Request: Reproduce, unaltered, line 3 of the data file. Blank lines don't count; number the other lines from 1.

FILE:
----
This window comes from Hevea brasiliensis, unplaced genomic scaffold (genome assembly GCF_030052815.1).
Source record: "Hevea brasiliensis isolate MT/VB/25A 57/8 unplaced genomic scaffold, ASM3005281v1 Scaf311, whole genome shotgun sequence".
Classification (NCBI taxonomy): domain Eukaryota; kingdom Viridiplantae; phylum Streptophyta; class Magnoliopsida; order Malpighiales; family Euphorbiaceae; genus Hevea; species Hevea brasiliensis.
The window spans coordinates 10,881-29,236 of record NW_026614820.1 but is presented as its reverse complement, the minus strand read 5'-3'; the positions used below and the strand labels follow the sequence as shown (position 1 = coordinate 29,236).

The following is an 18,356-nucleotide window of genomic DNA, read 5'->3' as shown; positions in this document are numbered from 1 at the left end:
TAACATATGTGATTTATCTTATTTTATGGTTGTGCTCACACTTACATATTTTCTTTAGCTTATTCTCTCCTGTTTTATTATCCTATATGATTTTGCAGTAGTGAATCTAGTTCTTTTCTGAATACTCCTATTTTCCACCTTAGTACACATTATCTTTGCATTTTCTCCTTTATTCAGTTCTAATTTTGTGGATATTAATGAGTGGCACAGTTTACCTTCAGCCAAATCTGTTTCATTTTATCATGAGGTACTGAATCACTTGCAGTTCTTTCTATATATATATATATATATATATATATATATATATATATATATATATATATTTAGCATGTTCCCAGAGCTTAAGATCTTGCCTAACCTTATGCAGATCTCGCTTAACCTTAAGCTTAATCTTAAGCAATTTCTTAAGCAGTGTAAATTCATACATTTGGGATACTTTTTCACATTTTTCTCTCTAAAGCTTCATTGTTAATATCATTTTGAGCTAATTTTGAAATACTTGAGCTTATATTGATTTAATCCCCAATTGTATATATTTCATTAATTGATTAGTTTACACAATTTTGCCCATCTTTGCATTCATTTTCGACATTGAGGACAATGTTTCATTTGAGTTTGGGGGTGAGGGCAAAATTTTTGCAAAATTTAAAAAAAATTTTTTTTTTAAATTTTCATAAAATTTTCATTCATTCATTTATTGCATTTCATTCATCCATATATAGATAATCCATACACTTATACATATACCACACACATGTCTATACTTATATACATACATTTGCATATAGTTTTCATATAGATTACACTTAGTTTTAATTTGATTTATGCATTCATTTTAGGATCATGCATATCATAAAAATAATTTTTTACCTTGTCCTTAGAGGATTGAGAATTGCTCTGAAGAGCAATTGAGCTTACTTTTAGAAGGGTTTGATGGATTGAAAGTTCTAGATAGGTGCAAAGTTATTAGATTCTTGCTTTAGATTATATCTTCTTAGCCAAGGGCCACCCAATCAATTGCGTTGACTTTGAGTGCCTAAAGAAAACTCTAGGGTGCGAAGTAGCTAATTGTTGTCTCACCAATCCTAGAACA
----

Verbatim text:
Classification (NCBI taxonomy): domain Eukaryota; kingdom Viridiplantae; phylum Streptophyta; class Magnoliopsida; order Malpighiales; family Euphorbiaceae; genus Hevea; species Hevea brasiliensis.